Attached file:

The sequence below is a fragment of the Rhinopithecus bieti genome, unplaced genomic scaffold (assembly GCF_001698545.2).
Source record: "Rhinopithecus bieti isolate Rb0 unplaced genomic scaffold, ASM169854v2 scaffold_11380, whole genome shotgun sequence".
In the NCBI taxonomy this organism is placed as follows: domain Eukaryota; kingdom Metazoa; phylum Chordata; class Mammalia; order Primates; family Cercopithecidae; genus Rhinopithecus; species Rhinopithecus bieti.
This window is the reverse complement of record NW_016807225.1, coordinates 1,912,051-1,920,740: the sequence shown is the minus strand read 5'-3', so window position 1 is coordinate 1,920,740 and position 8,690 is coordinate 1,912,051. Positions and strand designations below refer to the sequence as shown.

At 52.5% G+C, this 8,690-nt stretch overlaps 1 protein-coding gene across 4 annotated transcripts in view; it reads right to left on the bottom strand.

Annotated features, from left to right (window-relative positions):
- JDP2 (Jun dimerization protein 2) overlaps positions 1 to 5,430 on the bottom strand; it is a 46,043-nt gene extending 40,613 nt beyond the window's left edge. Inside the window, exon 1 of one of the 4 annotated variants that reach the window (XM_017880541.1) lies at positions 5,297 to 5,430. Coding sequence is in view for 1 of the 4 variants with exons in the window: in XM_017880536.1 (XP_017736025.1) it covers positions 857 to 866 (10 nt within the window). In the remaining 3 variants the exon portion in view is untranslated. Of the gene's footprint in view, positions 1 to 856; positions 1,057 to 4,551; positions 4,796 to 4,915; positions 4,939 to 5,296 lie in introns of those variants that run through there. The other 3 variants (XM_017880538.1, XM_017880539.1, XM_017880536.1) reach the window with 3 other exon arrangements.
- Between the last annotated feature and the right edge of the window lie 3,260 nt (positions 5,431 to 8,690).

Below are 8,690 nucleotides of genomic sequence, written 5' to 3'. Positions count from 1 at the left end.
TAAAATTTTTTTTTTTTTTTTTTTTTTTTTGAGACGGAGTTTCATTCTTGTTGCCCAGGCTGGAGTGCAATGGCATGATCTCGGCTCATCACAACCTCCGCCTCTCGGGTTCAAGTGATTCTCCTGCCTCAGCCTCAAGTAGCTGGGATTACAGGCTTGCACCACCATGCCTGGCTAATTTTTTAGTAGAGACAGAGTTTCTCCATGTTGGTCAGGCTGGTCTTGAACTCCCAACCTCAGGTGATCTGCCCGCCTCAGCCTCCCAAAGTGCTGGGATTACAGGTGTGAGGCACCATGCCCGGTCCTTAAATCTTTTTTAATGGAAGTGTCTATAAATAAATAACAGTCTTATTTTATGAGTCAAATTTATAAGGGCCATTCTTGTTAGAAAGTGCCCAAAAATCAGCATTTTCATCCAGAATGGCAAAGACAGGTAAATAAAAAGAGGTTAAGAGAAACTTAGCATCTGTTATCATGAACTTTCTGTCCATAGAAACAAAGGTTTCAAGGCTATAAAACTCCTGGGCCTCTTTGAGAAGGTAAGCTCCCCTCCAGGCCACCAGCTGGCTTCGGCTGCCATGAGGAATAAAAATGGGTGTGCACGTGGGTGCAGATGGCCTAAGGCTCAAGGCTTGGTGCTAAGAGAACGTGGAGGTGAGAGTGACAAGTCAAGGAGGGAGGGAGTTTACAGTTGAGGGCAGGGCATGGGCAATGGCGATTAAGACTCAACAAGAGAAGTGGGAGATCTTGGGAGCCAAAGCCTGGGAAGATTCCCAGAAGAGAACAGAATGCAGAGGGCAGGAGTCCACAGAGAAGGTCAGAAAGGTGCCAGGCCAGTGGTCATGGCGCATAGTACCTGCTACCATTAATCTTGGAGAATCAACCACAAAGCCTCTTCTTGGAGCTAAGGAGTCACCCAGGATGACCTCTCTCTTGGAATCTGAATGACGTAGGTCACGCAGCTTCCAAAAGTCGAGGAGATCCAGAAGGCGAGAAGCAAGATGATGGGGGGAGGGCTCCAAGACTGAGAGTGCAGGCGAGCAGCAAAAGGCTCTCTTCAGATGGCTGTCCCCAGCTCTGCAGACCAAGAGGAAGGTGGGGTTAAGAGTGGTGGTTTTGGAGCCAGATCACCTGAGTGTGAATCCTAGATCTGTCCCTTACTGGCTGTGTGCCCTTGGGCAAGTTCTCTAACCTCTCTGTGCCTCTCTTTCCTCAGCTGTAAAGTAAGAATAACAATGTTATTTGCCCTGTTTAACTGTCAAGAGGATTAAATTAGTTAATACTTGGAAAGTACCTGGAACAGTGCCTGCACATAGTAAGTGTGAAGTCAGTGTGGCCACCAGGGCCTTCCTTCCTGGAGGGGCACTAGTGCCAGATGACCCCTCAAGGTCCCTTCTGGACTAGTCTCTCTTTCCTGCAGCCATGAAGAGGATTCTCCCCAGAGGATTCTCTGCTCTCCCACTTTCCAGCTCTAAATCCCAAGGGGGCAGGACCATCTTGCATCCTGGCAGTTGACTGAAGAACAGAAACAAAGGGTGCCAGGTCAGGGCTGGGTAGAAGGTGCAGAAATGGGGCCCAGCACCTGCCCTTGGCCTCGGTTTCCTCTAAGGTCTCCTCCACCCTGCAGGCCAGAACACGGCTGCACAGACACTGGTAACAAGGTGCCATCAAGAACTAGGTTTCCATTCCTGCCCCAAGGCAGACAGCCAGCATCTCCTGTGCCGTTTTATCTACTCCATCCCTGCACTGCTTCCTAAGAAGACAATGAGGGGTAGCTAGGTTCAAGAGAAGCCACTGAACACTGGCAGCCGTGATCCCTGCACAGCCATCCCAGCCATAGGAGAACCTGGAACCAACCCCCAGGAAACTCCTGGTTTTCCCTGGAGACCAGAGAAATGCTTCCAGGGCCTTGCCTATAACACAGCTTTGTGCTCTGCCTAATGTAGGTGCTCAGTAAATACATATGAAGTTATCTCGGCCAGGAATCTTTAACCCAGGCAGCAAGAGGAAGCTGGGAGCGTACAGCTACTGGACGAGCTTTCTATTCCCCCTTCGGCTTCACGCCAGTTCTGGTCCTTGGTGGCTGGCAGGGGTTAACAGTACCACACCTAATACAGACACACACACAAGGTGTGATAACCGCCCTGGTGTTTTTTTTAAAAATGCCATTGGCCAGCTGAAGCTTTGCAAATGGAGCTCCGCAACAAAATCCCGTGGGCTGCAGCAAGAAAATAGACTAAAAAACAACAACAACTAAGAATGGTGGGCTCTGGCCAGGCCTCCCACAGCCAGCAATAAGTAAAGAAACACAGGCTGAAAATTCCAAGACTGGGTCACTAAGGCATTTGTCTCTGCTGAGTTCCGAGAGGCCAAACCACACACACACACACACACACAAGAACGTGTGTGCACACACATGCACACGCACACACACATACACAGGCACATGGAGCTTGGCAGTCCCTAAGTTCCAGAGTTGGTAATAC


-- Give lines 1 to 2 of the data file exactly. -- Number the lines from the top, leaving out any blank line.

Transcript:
The sequence below is a fragment of the Rhinopithecus bieti genome, unplaced genomic scaffold (assembly GCF_001698545.2).
Source record: "Rhinopithecus bieti isolate Rb0 unplaced genomic scaffold, ASM169854v2 scaffold_11380, whole genome shotgun sequence".